I might want to also mention a few things about the people in Jonestown. I know I'm only generalizing but most of the people who passed me by were awfully pretty, the ladies young and old, even the fellas were right easy to look at. The folk weren't just easy to look at but acted real easy going, too easy going, like they never had anything to worry about, ever.

After a few drinks too many with the big shots I stiffly wobbled out of Sailor Jerry's. I staggered across the road and saw a fella hanging a banner that read: "JONESTOWN COMMUNITY FAIR". I almost fell over ass over elbows when I tripped on a bucket of tripe.

"Mr. Walker, are you hokay?" Mr. Butcher looked at me with concern, his apron smeared with pig's blood.
"No problem at all, Butch", I drunkenly smiled. I moseyed over behind the barbershop and fell asleep, flat on my face.

I woke up the next morning bright eyed and bushy tailed, no, just kidding, there were flies hovering all around me and the world's ugliest dog licking my face. The dog had a face so ugly I'd shave his ass and make him walk backwards, plus his dog breath smelled like he'd been working over his balls sun up to sun down before waking me up.

The sun was blasting me in the face and I got up, almost kicking the dog in his chewed up tail but he ran off.
"G'wan, git, Shit Ball!"

I dusted off my chaps and ambled around the corner only to find dozens of folks dancing and a band playing on a tiny stage. There were banners set up and tables with pies and fried chicken and other high stepping viddles. It was a genuine jamboree. I must of slept it off while all this setting up was going on.

The girls that danced with the dudes were real pretty, and clean too, like they never missed a bath. They were all well scrubbed and you could smell them from where I stood, all nice like flowers. I smelled gardenias, camellias, rose, geraniums, you name it.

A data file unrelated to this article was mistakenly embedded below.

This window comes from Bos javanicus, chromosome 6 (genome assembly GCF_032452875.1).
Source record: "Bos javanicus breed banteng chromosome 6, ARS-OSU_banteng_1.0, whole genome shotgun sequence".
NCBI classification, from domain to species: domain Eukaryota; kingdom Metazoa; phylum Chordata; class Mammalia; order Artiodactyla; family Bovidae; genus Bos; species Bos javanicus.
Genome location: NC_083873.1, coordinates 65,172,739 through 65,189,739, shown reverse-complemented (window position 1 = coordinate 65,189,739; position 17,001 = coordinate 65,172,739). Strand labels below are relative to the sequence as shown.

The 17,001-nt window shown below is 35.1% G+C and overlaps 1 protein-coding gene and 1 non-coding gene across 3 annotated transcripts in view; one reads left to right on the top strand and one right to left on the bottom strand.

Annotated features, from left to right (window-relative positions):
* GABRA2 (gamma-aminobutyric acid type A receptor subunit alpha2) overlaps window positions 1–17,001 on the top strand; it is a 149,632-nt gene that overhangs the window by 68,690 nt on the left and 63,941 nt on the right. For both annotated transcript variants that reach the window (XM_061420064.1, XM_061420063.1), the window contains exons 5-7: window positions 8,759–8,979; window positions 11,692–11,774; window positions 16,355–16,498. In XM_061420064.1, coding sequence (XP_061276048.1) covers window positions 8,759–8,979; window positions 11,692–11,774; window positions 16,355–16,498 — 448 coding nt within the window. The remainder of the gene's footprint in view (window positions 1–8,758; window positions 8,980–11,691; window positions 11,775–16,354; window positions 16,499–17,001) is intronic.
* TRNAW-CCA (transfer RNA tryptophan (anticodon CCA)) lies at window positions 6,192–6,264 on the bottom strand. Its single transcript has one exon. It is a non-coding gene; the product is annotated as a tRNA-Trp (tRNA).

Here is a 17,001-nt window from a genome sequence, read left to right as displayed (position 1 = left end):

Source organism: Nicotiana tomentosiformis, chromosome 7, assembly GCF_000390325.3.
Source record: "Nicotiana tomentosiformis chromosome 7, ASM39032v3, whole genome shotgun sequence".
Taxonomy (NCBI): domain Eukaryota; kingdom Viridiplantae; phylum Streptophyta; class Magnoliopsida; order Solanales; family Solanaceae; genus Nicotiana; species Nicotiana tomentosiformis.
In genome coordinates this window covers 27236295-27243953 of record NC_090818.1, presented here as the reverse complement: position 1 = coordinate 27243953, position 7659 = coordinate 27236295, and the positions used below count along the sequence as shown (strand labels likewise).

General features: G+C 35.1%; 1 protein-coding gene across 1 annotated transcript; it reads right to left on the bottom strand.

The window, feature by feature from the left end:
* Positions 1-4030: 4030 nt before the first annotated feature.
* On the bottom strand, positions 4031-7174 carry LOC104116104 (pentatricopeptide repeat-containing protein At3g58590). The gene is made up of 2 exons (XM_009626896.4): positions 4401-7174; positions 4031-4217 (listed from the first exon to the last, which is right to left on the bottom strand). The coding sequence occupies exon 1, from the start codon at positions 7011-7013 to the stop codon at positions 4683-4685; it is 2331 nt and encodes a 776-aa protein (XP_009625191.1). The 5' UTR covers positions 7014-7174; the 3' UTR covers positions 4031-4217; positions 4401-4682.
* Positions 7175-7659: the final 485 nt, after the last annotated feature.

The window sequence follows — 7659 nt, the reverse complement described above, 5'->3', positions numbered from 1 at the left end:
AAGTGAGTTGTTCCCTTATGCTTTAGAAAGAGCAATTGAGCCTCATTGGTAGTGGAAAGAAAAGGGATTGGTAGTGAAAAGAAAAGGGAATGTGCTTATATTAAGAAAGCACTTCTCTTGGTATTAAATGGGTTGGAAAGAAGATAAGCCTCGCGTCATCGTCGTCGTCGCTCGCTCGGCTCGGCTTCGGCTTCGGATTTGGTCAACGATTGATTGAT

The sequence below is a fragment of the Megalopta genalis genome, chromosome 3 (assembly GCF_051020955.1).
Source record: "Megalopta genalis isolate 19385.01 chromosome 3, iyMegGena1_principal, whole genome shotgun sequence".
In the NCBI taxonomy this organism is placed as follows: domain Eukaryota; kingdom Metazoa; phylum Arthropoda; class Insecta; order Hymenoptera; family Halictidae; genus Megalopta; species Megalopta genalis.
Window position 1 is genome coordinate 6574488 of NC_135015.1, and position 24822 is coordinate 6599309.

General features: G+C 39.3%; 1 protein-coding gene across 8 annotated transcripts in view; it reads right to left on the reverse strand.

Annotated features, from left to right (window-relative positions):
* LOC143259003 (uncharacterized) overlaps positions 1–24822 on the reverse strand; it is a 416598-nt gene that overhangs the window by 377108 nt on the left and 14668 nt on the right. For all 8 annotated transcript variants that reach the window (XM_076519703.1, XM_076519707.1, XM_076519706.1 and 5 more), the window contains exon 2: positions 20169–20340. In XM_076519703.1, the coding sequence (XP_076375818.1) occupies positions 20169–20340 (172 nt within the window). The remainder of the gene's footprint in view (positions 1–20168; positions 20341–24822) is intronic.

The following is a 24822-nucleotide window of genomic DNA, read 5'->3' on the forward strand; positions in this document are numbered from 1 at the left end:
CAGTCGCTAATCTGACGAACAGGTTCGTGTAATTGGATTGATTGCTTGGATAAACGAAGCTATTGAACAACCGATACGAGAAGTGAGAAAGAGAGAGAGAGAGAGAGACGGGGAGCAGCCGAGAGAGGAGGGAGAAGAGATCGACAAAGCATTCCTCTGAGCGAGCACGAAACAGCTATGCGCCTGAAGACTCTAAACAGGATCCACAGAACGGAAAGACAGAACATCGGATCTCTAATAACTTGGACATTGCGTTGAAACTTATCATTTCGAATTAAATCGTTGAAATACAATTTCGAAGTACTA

I even saw Miss Willa dancing with some new beau and old Mumbling Pete standing not far away with a sorrowful look on his kisser. I reckoned the poor corn shucker needed some cheering up.

"Hey, Pete! Some party, eh Hoss?"
"Xcdgfs mkmfk ui edcbnjc po ijn!" Pete started blubbering like a new born babe.
"Oh hell, Pete, they're all whores. When are you going to get wise to yourself?"
"Vb gryt hjhg kiu ryt ckhjj wervn", he moped.
"Well, y'see that's a gal's job", I put my arm around him. "They're supposed to make a dude feel special. Until they find one with more money. Then they toss your ass out. That's how the game's played".
"Baw ahawboohoo bawlbawlbawl", he cried.

I vamoosed off Pete and walked over to a homely looking thing who didn't have Johnny Shit to dance with, so I grabbed her. Her face lit up real bright.
"Say, Miss, how'd you like to do a fancy step or two with me?"
"SURE!" This young spinster looked like she was going to boil in her drawers. Shitfire!

"Good deal, ma'am, but before you we step out you gotta to a few rounds with my amigo here, name's Pete". I practically smacked them into each other like a dry ham sandwich.
"Gc fyt wegn fohubj scg wklhjb!" Pete lit up and smiled.
"Well, go on, Boy. Show her some fancy steps!"

The plain jane's face kinda dropped but before she could run away Pete grabbed her waist and danced in a spin with the rest of the other folks, almost knocking over Miss Willa.
Mr. Butcher was dancing with his big fat wife, Bo the blacksmith did a squarehead waltz with some blonde, Mister Flint the barber danced with his short spinner wife, Shorty from the hotel was dancing with the pretty Mex maid. It was a right jamboree.

But I wasn't having any fun. Something was stuck in my craw, and I didn't know what. I kept staring at the dude Miss Willa was dancing with. He looked a whole lot like the gent named Rance from the swimming pond incident of a week ago. Couldn't be. Rance was dead, but this dude looked a whole lot like him, as if he was kinfolk.

At the end of the last song everyone applauded all nice and fancy. Mayor Randall held his arms out to quell the applause.